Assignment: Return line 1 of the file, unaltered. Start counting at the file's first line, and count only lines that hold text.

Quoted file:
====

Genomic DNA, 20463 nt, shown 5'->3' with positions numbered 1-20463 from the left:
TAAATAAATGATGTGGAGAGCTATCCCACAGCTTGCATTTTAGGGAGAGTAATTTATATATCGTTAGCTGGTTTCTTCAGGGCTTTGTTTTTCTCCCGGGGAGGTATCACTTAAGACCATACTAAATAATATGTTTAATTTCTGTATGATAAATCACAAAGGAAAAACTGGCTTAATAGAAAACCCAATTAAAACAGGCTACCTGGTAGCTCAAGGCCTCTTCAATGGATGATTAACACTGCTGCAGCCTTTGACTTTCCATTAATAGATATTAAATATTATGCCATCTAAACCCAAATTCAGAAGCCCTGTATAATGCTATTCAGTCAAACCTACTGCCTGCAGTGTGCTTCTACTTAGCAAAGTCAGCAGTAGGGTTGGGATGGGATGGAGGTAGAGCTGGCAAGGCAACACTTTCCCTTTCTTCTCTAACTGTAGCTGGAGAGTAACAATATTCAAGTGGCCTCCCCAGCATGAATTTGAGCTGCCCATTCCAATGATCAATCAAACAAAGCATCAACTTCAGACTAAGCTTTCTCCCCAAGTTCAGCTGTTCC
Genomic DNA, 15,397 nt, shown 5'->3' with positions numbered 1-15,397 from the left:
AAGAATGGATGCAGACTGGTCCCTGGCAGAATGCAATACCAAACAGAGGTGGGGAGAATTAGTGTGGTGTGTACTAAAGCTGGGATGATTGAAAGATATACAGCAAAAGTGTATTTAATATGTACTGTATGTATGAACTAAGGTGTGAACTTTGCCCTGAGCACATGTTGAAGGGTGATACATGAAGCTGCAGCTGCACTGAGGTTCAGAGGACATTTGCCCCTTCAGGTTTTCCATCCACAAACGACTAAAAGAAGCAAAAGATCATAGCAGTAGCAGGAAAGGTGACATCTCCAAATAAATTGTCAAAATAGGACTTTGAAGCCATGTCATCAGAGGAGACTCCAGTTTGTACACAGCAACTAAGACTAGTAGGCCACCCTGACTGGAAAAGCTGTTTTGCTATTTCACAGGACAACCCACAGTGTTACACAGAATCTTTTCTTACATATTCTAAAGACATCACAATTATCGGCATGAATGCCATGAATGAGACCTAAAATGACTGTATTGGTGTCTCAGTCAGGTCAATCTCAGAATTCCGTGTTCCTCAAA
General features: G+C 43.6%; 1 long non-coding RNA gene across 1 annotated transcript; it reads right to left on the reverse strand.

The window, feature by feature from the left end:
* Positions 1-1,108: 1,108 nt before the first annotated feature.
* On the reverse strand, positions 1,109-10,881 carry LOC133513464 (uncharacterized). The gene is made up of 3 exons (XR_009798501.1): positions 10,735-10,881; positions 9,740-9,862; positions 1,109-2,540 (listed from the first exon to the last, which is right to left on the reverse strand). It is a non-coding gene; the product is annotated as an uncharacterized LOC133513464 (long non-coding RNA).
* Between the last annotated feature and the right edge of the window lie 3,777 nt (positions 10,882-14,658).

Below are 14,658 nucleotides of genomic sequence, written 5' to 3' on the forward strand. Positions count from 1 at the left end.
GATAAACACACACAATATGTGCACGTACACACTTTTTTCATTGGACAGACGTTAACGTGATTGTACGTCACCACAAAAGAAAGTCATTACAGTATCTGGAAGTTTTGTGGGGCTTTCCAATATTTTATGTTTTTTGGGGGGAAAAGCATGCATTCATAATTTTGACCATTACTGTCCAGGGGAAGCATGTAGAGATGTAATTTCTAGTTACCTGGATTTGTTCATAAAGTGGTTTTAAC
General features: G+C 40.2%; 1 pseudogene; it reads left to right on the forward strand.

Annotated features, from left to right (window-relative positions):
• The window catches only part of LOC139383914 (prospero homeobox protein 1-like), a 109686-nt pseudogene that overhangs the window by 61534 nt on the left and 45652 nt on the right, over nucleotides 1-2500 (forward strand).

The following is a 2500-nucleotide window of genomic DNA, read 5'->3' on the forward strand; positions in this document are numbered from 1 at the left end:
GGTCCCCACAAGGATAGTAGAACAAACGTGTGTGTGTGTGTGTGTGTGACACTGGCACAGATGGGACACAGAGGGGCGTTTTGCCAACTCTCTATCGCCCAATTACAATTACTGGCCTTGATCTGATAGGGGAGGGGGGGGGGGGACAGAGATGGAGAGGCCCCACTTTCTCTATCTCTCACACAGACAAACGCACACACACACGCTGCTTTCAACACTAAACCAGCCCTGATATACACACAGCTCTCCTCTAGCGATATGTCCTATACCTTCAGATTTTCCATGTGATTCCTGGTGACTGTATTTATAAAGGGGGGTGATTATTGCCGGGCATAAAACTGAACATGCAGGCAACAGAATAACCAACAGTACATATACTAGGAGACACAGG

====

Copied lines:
Genomic DNA, 20463 nt, shown 5'->3' with positions numbered 1-20463 from the left: